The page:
Pennell, MD, a neurologist and the director of research in the division of
epilepsy at Brigham and Women’s Hospital in Boston, and the chairwoman of the professional advisory board for the Epilepsy Foundation.

The study also provides information on the specific birth defects that are
increased in the offspring of women with epilepsy who took the drug during their first trimester, she says.

“It is necessary to discuss these risks with women prior to pregnancy,” she
tells WebMD. “I tell all my patients to try and switch to a safer medication
because these birth defects can have a huge impact on a child’s life.”

“It is prudent and necessary for us to try and find another medication to
control epilepsy or bipolar disorder among women of childbearing age,” she says.
“There are several medications that we can choose from, and almost any other medication will be a safer option for the developing fetus.”

The good news is that more than 90% of women with epilepsy will have normal, healthy infants, according to the Epilepsy Foundation.

Fully half of all pregnancies are unplanned, Pennell says. This conversation
needs to take place as soon as a woman hits puberty and continue through all of her childbearing years.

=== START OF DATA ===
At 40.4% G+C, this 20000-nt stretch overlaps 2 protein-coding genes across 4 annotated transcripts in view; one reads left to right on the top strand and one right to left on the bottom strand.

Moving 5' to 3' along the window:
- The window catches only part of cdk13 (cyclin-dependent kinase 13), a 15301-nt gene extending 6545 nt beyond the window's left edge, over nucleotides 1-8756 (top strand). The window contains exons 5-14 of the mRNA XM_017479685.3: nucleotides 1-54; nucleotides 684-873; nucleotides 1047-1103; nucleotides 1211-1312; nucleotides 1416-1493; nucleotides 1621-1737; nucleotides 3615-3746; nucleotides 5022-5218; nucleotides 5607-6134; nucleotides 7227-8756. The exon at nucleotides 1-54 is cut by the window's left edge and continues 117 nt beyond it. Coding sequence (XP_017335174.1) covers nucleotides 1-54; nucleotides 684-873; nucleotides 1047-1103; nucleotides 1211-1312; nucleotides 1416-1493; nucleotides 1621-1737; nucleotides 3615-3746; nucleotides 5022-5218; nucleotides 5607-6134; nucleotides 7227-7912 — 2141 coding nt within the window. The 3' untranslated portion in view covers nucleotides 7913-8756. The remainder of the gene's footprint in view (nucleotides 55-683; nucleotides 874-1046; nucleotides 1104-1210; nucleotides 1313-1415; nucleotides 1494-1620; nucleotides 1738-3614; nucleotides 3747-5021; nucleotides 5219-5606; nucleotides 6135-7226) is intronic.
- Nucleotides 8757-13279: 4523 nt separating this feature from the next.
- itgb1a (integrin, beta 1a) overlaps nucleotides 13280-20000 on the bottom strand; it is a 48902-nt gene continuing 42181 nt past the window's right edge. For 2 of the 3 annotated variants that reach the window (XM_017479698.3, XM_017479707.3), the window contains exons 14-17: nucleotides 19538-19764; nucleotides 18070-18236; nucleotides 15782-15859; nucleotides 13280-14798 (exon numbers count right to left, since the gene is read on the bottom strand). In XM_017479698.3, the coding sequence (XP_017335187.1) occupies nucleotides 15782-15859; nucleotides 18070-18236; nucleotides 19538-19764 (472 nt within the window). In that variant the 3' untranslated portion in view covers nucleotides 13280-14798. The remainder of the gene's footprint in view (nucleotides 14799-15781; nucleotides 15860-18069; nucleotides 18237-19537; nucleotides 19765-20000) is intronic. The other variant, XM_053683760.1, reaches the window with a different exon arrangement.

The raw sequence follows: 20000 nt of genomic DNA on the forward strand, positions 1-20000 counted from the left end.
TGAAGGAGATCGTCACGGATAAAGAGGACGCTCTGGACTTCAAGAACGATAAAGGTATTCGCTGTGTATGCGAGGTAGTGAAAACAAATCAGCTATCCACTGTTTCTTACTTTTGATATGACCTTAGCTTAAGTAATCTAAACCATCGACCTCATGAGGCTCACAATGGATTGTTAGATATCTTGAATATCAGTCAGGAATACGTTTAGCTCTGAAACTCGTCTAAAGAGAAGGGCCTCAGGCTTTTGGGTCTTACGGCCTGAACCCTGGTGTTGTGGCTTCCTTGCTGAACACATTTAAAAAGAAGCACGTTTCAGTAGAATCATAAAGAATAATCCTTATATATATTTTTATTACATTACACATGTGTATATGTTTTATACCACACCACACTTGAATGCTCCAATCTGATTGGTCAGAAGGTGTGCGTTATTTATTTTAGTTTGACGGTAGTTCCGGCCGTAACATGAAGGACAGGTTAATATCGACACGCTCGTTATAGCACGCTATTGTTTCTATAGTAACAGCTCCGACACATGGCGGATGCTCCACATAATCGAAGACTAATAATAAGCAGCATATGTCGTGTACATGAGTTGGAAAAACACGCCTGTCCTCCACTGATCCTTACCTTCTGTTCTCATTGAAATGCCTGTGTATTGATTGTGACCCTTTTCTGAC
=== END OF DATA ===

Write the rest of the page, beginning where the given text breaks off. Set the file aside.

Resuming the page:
Depakote Manufacturer Responds

Depakote is manufactured by The Abbott Laboratories in Abbott Park, Ill.

“The risk of birth defects associated with valproic acid is well known and
clearly stated in Depakote’s medication labeling,” says Abbott spokeswoman DeAnna DuBose.

“Because both the seizures themselves and the medications used to treat those seizures pose risks, it is crucial that women who are pregnant or may become pregnant work extensively with their physicians to balance the importance of seizure control with any potential effects of epilepsy therapy,” she says.

SOURCES:
Epilepsy Foundation web site.
Catherine Birndorf, MD,founding director, Payne Whitney Women’s Program, The New
York Presbyterian Hospital-Weill Cornell Medical Center, New York.
Page B. Pennell, MD, director of research, division of epilepsy, Brigham and
Women’s Hospital, Boston; chair, professional advisory board, the Epilepsy
Foundation.
DeAnna DuBose, spokeswoman, Abbott Laboratories, Abbott Park, Ill.
Jentink, J. New England Journal of Medicine, 2010; vol 362: pp 2185-2193.
© 2010 WebMD, LLC. All rights reserved.